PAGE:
A practical and honest man, Brandt Snedeker was telling a story the other day about the Monday after he won the 2012 FedEx Cup.
Normally, he said, tournament winnings show up in his bank account by 9 on the morning after a tournament’s fourth round. Understandably anxious to check his account after claiming the $10 million bonus, he logged on at 9:05. No money. This vexed him greatly. So much that he put in a call to PGA Tour commissioner Tim Finchem.
“Tim was gracious enough to take my phone call. He told me: Don’t worry. It will be there. Just relax,” Snedeker recalled. And sure enough, the Tour was good for the money. Two hours later, his account was as overstuffed as a $20 New York deli sandwich.
“You never think it’s going to happen and when it does you don’t quite quantify it. . .It was one of those weird deals – I need to get my head around this and get some planning going forward to make sure I’m not a sob story 30 years down the road of how he lost all this,” Snedeker said.
What made Snedeker’s recollection all the more precious was the fact that here was a PGA Tour player actually admitting that, yeah, the money does matter. That, of course, anyone would be gobsmacked by the prospect of waking up one morning $10 million richer.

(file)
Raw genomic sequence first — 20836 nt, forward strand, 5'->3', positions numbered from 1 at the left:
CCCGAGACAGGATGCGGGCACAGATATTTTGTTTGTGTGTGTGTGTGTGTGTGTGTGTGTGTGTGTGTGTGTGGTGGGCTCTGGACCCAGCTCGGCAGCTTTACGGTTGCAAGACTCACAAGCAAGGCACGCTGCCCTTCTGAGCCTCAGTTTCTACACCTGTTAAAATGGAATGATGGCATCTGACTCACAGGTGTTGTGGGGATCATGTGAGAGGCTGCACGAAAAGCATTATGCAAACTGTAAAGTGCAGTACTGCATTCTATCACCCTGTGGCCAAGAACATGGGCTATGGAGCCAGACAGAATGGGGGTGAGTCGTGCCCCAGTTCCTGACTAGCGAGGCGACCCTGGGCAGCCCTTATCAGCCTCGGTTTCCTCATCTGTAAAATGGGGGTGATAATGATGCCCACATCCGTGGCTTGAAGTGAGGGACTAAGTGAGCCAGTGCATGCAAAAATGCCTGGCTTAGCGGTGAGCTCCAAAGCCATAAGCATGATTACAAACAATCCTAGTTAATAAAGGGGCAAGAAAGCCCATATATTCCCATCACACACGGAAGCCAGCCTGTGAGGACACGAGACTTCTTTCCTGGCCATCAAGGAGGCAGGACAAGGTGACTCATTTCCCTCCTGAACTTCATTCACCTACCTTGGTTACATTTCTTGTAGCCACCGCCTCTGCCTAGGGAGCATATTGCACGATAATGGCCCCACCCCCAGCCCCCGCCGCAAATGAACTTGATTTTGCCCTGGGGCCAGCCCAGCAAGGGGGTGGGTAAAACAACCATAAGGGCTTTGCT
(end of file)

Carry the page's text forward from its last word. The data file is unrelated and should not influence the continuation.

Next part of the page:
For some of the week leading up to this 30-player clambake, we were treated to a litany of comments about how the title is so much more important than the cash. It’s the kind of sentiment we expect from the modern athlete. Something of a cliche, really.
“More so than money, I’d much rather have my name on the trophy. That’s just me personally because how much is enough? We all have money but I don’t have my name on the FedEx Cup trophy, and that’s what I really want.” – Jason Day.
“The last thing probably on my mind is that there’s $10 million at stake because, really, I’m playing golf tournaments to win hardware. There are two really good trophies I could win this week, and hopefully I can go out and have a chance late Sunday to do it.” – Patrick Reed.
Just once, I’d love to hear a player say, “Heck, yeah, it’s about the money. You realize what I can do with $10 million? That’s a lifetime supply of gold-plated tees and sable head covers.
“You take the trophy. I can get one made up twice that size. Bigger than that even. So big I can take a bath in it. Every kid who ever played T-ball has a trophy. What every kid doesn’t have is $10 million.”
I’m sorry if this makes me sound crass and capitalistic. I’d rather like to think it makes me sound normal.
Good heavens, if a guy here hits the daily double of winning both the Tour Championship and the FedEx Cup, that’s $11.53 million. Do you realize how many blogs I have to write to make that? (I believe the number, coincidentally, is roughly 11.53 million).
Golfers make way too much money if the $10 million FedEx Cup bonus really means less than a trophy. And I will fully believe their contention the day one of them hoists the lovely cup on the 18th green and declares, “I’m good. I got what I came for. You keep your filthy loot.”